II. Issues
    The issues are whether the Commission erred in: (1) finding that plaintiff's seizure disorder was caused by the April 25thinjury, (2) finding that plaintiff's injuries required sixteen hours per day of attendant care, and (3) awarding plaintiff sixteen hours per day of attendant care for his injuries.
    III. Seizure Disorder
    Defendants contend that the Commission erred in finding that plaintiff's seizure disorder was related to the April 25th injury. We disagree.
    In reviewing a decision of the Commission, an appellate court is limited to a consideration of whether competent evidence supports the Commission's findings of fact and whether the findings of fact support the Commission's conclusions of law. Deese v. Champion Int'l Corp., 352 N.C. 109, 116, 530 S.E.2d 549, 553 (2000). Findings of fact are conclusive upon appeal if supported by competent evidence, even though other evidence would support contrary findings. Pittman v. International Paper Co., 132 N.C. App. 151, 156, 510 S.E.2d 705, 709 (1999) (citing Lineback v. Wake County Board of Commissioners, 126 N.C. App. 678, 680, 486 S.E.2d 252, 254 (1997).
    Defendants argue that the Commission did not weigh and consider Dr. Price's testimony. The Commission specifically refers to Dr. Price's and Dr. Smith's testimony when it determined whether plaintiff's seizures were caused by the April 25th accident. Dr. Smith examined plaintiff for over a year after the accident. After talking to Lena and plaintiff and reviewing all the files on plaintiff's medical history, including the lack of prior seizure activity, Dr. Smith testified that plaintiff's seizure disorder wascaused by the April 25th accident. Dr. Price also testified that head trauma could cause the type of epilepsy associated with plaintiff, although he did not feel like plaintiff's accident was severe enough to be the cause of his seizures.
    The Commission is the sole judge of the credibility of witnesses and the weight of the evidence. Counts v. Black & Decker Corp., 121 N.C. App. 387, 389, 465 S.E.2d 343, 345 (1996) (citing Watkins v. City of Asheville, 99 N.C. App. 302, 392 S.E.2d 754, disc. rev. denied, 327 N.C. 488, 397 S.E.2d 238 (1990). The Commission's reliance on the testimony of Dr. Smith is competent evidence supporting the Commission's finding of fact that plaintiff's seizure disorder was caused by the April 25th accident. Defendants' assignment of error is overruled.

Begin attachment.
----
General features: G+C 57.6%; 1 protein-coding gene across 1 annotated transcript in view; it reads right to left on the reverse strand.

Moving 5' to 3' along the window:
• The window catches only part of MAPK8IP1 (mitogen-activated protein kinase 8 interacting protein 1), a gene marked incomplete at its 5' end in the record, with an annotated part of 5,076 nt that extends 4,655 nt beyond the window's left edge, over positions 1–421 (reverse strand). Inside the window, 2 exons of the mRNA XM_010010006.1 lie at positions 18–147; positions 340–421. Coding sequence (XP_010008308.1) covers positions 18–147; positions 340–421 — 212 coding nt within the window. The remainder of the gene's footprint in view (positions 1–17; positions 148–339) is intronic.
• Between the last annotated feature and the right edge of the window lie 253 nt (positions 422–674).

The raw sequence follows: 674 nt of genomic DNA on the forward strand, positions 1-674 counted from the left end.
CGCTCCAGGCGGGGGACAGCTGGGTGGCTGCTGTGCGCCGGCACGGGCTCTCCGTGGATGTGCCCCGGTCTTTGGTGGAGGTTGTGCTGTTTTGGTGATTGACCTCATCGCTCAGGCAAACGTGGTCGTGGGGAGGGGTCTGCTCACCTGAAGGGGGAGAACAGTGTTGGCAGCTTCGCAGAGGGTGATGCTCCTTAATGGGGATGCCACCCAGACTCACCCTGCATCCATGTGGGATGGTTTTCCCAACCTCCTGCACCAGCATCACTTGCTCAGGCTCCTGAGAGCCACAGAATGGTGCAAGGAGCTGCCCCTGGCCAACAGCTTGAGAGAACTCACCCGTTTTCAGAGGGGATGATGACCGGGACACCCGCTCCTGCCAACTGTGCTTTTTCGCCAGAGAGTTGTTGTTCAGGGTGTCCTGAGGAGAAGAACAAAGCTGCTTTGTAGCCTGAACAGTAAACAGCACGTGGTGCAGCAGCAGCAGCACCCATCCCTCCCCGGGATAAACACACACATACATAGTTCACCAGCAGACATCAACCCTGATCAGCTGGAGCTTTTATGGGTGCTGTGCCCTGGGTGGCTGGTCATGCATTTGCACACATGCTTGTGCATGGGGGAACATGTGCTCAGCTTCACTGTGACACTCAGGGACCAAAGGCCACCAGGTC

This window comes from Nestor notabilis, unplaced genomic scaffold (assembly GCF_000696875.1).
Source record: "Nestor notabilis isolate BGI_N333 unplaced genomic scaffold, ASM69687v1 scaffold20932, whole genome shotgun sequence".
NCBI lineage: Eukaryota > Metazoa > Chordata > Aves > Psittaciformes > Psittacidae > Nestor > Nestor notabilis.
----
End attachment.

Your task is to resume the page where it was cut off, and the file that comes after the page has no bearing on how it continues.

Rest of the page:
IV. Attendant Care
    Defendants contend that the Commission erred in finding that plaintiff's seizure disorder required sixteen hours per day of attendant care and in awarding plaintiff attendant this amount of care. We discuss these assignments of error together.
    Dr. Smith testified that plaintiff needed someone to be with him twenty-four hours a day in case he had relapses in his seizures. Dr. Smith testified that plaintiff needed help preparing meals and required a low salt diet to maintain proper blood pressure. She testified that an increase in blood pressure could cause a relapse in seizures. She felt that plaintiff could not maintain his diet alone and that he was at risk of hurting himself by operating a stove. Further, Lena testified that plaintiff wouldstart cooking and forget about the stove due to his condition. Plaintiff would leave the food cooking on the stove until it burned and “smoked up” the house.
    Dr. Smith also testified that plaintiff should not operate a motor vehicle due to his seizures and that he needed help to run errands and to shop. Plaintiff needed someone to take him to his doctor appointments and was unable to remember necessary documents and information. Both Dr. Smith and Dr. Price testified plaintiff needed help to sort out and administer his medications and that he was unable to do this on his own. Lena testified that plaintiff was prescribed numerous medications and that the drugs had to be sorted out and taken separately with food. She stated that plaintiff would take all the medications at once unless they were pre-separated. Dr. Smith testified that a failure to take doses of medications could result in seizures and that plaintiff is likely to fall and injure himself rendering him helpless unless someone is with him at all times.
    Lena further testified that she had been caring for plaintiff since the accident and continues to work full-time. She stated that her sister, plaintiff's ex-girlfriend, and whoever else she could “get her hand on” would go over and stay with plaintiff when she was unable. All attendants made sure plaintiff was taking his medications correctly.
    The Commission's finding of fact and conclusion of law awarding plaintiff sixteen hours per day of attendant care is supported by competent evidence. Defendants' assignments of errorare overruled.
V. Conclusion
    The Commission's findings of fact and conclusions of law concerning plaintiff's seizure disorder and whether attendant care is required are supported by competent evidence in the record. The opinion and award of the Commission is affirmed.
    Affirmed.
    Judges WYNN and MCGEE concur.
    Report per Rule 30(e).